Check Out PBS NewsHour’s Fine Report on School Vouchers

On Tuesday night, the PBS NewsHour in collaboration with Education Week reporter Lisa Stark aired a short and almost perfectly framed piece on Indiana’s school voucher program. Vice President Mike Pence, who is responsible for the rapid growth of Indiana school vouchers, is, like the new education secretary Betsy DeVos, an avid champion of parents’ freedom to choose their children’s schools.

In her report, Stark captures the church-state issues by contrasting a public school, Fairfield Elementary School, with Emmaus Lutheran School, both in Fort Wayne. Vouchers and tax credits across the states fund primarily religious schools where the tuition is low enough to be offset by a modest voucher. The U.S. Supreme Court—in the controversial 2002, Zellman v. Simmons-Harris decision—found vouchers to be legal under the U.S. Constitution, though some state constitutions ban the expenditure of public dollars in religious schools. (This blog covered the church-state, First Amendment issues here.)

The most devastating impact of vouchers and tax credit programs, however, is to create a separate system that devours state public school budgets. Stark is clear from the outset: “At the heart of the debate (is) money, and how education dollars are divvied up.  Normally, the state distributes tax dollars to public schools to educate students. In Indiana, that’s about $5,800 per student. Vouchers change that. A portion of the money, the tax dollars, follow the student instead, allowing parents to use those dollars to pay tuition at the private school of their choice.”

Stark shows video footage of two nurturing, high-quality schools—a public school and Lutheran school, and she interviews their principals to learn about how the rapid growth of vouchers has affected each school. She also interviews Robert Enlow, the president of a national lobbying organization: EdChoice. Here is the background on EdCoice that Stark can’t cover in her short piece. EdChoice is today’s name for the Friedman Foundation for Educational Choice, the foundation started by Chicago free-market economist, Milton Friedman. Standford University professor, Martin Carnoy recently described Friedman’s role in promoting vouchers in a paper for the Economic Policy Institute: “As originally conceived by Milton Friedman (1955), the purpose of vouchers is to break the ‘monopoly’ of public schooling and extend families’ school choices for their children to include private education. Friedman, and voucher advocates more generally, argue that an education market that includes private schools competing on a financially level playing field with public schools, can deliver schooling more cheaply and satisfy consumer needs more effectively because private education is more efficient than public.” EdChoice’s Robert Enlow is introduced by Lisa Stark as an advocate, and advocate he does—beginning with this non sequitur: “We have seen over time our traditional school systems, because they’re based on zip code assignment and where you live, not providing always the best options for families.”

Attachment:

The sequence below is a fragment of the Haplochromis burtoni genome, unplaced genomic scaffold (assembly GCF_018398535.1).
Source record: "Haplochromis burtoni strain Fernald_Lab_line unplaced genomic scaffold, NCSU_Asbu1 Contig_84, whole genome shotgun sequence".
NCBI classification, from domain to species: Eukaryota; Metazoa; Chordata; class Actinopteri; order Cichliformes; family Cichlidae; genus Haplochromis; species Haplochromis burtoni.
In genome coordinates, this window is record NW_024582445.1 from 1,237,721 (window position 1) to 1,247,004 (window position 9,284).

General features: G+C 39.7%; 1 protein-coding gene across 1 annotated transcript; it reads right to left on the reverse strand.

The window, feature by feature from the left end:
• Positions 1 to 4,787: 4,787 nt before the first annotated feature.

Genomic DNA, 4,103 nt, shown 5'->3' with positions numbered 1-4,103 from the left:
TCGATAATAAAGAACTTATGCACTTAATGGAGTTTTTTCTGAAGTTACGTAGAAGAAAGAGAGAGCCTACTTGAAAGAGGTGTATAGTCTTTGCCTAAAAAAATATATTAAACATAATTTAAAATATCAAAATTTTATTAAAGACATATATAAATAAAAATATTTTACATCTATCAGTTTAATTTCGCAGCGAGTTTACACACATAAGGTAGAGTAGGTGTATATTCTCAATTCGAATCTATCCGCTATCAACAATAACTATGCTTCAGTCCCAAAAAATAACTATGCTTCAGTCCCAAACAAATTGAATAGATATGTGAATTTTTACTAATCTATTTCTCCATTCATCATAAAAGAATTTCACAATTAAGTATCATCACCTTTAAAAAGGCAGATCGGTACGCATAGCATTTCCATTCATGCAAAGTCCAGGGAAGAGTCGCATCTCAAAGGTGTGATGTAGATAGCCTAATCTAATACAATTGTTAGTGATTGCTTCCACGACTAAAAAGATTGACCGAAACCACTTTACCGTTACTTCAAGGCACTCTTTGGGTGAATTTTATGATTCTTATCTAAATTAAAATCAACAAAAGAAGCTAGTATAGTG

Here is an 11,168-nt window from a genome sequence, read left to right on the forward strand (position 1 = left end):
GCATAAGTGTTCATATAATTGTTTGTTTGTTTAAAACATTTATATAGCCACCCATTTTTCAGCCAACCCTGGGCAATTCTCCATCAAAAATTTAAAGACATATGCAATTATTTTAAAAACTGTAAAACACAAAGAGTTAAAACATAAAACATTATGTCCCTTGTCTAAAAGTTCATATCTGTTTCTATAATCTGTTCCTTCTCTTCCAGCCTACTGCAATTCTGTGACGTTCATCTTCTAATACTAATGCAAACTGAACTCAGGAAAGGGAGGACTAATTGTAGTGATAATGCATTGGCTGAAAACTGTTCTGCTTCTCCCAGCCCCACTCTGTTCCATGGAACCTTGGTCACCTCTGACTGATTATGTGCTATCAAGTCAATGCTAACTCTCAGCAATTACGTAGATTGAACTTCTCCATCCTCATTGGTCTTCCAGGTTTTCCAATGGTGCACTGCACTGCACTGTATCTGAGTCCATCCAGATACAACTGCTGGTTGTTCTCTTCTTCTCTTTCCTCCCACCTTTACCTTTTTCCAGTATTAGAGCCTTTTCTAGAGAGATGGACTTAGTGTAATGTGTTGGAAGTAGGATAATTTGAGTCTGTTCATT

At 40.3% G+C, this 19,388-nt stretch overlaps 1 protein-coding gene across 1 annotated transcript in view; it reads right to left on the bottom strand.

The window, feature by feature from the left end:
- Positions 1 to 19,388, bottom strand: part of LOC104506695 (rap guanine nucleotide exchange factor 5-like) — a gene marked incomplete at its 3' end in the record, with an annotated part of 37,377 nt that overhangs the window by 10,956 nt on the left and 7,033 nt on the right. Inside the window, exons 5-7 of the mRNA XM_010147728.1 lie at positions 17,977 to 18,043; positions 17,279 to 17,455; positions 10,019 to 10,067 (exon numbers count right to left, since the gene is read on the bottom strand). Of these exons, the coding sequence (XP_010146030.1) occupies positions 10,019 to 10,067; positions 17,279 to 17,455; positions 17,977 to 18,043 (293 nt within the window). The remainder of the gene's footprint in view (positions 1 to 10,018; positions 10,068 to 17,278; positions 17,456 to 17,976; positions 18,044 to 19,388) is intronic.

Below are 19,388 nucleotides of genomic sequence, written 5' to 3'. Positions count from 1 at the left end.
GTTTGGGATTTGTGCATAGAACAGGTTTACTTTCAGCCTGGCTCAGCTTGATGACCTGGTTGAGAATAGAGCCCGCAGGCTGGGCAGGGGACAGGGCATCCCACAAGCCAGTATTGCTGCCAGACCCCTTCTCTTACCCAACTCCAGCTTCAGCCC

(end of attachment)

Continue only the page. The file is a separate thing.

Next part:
Stark also interviews Fort Wayne’s Superintendent of Schools, Dr. Wendy Robinson, who clarifies that the explosive growth of the voucher program in Indiana has not been neutral in its impact on the public schools: “If they took every student, if they were responsible for special ed, if they took ELL, if they were not allowed to pick and choose which kids they took, bring it on.” “You have established a totally separate school system on the back of a structure that was intended for public schools.”